Finding a Way Forward in Ukraine: Reform Vs Inertia in Democratizing Government and Society

DAY 1 November 15

 

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 Greetings

8:00-8:10

 Keynote I

 8:10- 9:10

Ammon Cheskin  (University of Glasgow)

Studying Ukraine without emotional baggage: reflections of a cognitively and emotionally biased scholar

 

 Panel 1

9:10 – 9:50

Innovations and Challenges in Higher Education

Peter Szyszlo (University of Ottawa)

“Mapping the Borderland of the Knowledge Society: Strategic Global Partnerships and Organizational Responses of Universities in Transition.”

Tamara Martsenyuk (National University of Kyiv-Mohyla Academy)

“Internationalization of Ukrainian higher education? Choices and motivation of Ukrainians to study abroad.”

9:50 – 10:00 Discussant: Dr. Jeff Stepnisky (MacEwan University)

 Panel 2

 10:00 – 11:00

Transformations and Reform in Higher Education

 

Roman Petryshyn (University of Alberta)

“The Impact of Geopolitical and Military Parameters on Inclusive Education in Crimea.”

Anna Vorobyova  (Lviv School of Public Health, Ukrainian Catholic University)

“Democratizing Public Health Education in Ukraine.”

Svitlana Oksamytna (National University of Kyiv-Mohyla Academy)

“Educational Inequality in Ukraine: Social Determinants of Transitions to Higher Education”

11:00 – 11:10 Discussant: Dr. Jerry Kachur (University of Alberta)

 

Panel 3

11:10-12:10

Democratic Developments and Reform

Bohdan Harasymiw (University of Alberta)

“Anticorruption Policy Meets Patronal Politics: The Case of Ukraine.”

 Alexandra Novitchkova (Political Science Department, National University of Kyiv-Mohyla Academy )

“Civil society as an actor in the process of democratic development in Ukraine.”

Oleh Orlov (Institute of Special Education of the National Academy of Educational Sciences of Ukraine)

“Ukrainian Health Care and Education Trends After the Revolution  of 2014: an Analysis of Parliamentary Discourse and Policy Change.”

 12:10 – 12:20 Discussant: Dr. Jerry Kachur (University of Alberta)

 

12:20-12:50 Volodymyr Kulyk (Institute of Political and Ethnic Studies, National Academy of Sciences of Ukraine)

“Language Trends in Ukraine”

 

 

 

Closing comments

12:50 -1:05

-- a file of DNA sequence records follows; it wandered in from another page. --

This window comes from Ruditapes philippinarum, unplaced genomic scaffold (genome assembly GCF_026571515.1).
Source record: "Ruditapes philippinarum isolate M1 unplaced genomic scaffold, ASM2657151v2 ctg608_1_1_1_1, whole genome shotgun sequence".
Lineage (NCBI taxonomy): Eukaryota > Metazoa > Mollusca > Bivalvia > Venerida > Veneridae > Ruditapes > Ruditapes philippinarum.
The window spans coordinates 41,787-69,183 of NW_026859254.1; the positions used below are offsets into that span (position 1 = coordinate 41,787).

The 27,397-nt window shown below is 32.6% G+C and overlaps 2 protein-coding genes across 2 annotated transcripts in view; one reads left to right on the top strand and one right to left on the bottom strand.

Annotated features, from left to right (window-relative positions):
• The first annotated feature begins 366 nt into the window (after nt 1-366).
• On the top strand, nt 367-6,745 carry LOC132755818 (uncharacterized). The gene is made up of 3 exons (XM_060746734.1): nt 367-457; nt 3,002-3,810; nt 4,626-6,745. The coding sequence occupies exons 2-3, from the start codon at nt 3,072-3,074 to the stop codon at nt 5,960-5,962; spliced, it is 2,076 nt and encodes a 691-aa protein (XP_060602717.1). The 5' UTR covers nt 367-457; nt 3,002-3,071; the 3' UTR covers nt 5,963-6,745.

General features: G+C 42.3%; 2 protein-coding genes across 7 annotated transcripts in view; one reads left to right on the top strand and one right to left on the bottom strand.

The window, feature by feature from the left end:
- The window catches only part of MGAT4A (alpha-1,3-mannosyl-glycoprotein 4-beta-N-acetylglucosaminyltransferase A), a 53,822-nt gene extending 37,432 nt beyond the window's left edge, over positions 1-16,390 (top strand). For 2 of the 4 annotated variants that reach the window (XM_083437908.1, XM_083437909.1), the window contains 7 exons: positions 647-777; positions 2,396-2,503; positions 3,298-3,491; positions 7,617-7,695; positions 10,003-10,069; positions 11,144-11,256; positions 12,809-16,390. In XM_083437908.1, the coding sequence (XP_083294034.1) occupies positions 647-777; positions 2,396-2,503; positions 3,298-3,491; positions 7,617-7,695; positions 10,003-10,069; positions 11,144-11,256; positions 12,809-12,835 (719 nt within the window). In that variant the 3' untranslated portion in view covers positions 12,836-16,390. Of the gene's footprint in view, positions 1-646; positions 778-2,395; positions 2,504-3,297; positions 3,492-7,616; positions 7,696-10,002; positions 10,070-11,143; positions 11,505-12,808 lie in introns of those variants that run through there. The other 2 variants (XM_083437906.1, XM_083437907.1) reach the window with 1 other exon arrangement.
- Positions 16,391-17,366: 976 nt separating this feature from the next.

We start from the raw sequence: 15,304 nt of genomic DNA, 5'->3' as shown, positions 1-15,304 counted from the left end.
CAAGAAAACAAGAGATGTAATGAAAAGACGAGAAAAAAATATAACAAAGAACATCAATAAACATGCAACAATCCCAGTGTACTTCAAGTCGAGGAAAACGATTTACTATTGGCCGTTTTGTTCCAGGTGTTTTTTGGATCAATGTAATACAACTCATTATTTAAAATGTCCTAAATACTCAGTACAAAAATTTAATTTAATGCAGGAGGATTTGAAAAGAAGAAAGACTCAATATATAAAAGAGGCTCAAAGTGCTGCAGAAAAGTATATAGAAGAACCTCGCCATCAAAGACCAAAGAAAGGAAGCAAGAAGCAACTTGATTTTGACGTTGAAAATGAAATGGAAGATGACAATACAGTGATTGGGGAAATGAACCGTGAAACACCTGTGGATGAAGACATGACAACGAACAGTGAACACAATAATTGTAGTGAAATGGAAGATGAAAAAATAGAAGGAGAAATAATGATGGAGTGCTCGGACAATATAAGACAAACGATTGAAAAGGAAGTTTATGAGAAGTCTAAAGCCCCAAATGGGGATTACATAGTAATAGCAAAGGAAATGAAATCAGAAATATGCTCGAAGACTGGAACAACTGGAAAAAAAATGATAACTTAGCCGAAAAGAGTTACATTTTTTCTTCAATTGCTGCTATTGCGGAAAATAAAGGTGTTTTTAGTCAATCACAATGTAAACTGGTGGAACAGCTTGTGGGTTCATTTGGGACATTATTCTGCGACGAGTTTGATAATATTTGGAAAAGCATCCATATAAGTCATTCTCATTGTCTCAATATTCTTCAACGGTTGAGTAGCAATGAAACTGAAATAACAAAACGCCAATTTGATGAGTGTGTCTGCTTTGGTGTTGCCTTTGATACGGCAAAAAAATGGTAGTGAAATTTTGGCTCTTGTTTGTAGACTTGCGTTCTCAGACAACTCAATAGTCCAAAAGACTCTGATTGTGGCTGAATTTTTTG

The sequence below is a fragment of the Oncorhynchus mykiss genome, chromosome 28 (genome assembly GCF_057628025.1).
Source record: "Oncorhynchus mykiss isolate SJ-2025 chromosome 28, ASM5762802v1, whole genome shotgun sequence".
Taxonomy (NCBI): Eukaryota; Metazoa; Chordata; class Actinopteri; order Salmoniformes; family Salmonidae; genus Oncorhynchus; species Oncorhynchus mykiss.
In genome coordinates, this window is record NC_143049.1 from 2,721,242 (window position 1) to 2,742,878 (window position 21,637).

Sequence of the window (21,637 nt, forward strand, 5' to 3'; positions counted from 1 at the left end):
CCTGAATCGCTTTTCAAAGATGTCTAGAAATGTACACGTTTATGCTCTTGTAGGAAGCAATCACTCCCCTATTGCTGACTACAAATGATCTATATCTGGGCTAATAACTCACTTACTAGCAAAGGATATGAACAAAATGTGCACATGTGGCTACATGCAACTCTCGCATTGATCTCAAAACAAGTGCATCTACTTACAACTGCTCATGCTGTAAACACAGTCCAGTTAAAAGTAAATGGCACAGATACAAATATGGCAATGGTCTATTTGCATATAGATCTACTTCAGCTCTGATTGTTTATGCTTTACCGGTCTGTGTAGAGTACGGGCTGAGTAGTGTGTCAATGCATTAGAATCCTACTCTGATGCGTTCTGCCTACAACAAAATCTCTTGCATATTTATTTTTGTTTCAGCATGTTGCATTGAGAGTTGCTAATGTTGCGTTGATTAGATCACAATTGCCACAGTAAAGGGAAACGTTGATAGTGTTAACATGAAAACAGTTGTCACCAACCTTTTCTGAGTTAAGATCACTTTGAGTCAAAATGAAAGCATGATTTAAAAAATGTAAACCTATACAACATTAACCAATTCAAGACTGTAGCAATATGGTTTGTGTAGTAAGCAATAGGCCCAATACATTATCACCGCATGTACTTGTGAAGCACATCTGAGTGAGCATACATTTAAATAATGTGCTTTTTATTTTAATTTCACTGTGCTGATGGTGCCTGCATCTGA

DAY 2 November 16

 Greetings

8:00-8:05  

 Presentation of 3MT and White Paper awards

8:05-8:35

  Keynote II

8:35-9:35

 

Curt Woolhiser (Brandeis University)

Reversing Language Shift in Belarus and Ukraine: Social Identities, Ideological Stances and Language Practices of “New Speakers” of Belarusian and Ukrainian

 

  Panel 4

9:35-10:55

Language Practices, Attitudes and Identities

 

Marieke Droogsma (Leiden University)

“Recent developments in the use of and attitudes towards the Ukrainian and Russian languages in Ukraine.”

Alla Nedashkivska (University of Alberta)

“Language Transformations and Attitudes in the Newest Ukrainian Diaspora in Canada: Identity in Interaction.”

Oleksii Shestakovskii (Independent Researcher) and Olenka Bilash (University of Alberta)

“Between Official Ukrainian and Resistant Russian.”

Stephen Bahry (University of Toronto)

“Ukrainian Language External Independent Test Scores in Provinces with Significant Non-Ukrainian Mother Tongue Populations.”

10:55-11:10 Discussant: Dr. Olena Morozova

 

 

 

Panel 5

11:10– 12:10

Human Rights

Linda Reif (University of Alberta)

Comparing National Human Rights Institutions (NHRIs) in Post-Soviet Ukraine, Estonia, Poland, Hungary and Bosnia-Herzegovina.” 

Brandyn Rodgerson (University of Alberta)

“A Comparative Analysis between Ukraine’s Parliament Commissioner for Human Rights and the Alberta Human Rights Commission.”

Anastasia Salnykova (Lviv School of Public Health, Ukrainian Catholic University)

“Negative Human Rights in Public Health: the Case of Ukraine.”

12:10 – 12:20 Discussant: Ms. Ruby Swanson

 

Closing comments

12:20-12:30

 

 

BIOGRAPHIES AND ABSTRACTS

 (in alphabetical order)

 

Stephen Bahry

University of Toronto

stephen.bahry@gmail.com

“Ukrainian Language External Independent Test Scores in Provinces with Significant Non-Ukrainian Mother Tongue Populations:  A Comparative Case Study of Zakarpats’ka (Hungarian), Chernivets’ka (Moldavian/Romanian); Donets’ka & Luhans’ka (Russian) Provinces.”

Abstract: This paper builds on Bahry (2016) which examined readiness of secondary graduates in Ukraine for Ukrainian-medium post-secondary study based on scores on the compulsory secondary school graduation exams known as External Independent Tests (EIT), which also serve as university entrance examinations. This paper focuses on EIT scores in Ukrainian Language and Literature in four Provinces with large Non-Ukrainian Mother Tongue populations. The paper builds on several previous studies: Kulyk (2013), a detailed study of several schools with large numbers of Hungarian-speaking students in Transcarpathia and with important numbers of Crimean Tatar students in Crimea; Goodman (2009) on the ecology of languages in Ukraine; and Bahry 2016), which compared oblast level EIT data on Ukrainian Language and Literature Test results for 2012. Bahry identified provinces whose students performed above, below or at the national mean and noted that three of the provinces with the lowest performance on the Ukrainian language and literature EIT, had significant non-Ukrainian-mother tongue and/or preferred language: Zakarpats’ka (Hungarian), Chernivets’ka (Moldavian/Romanian); Luhans’ka (Russian) Provinces.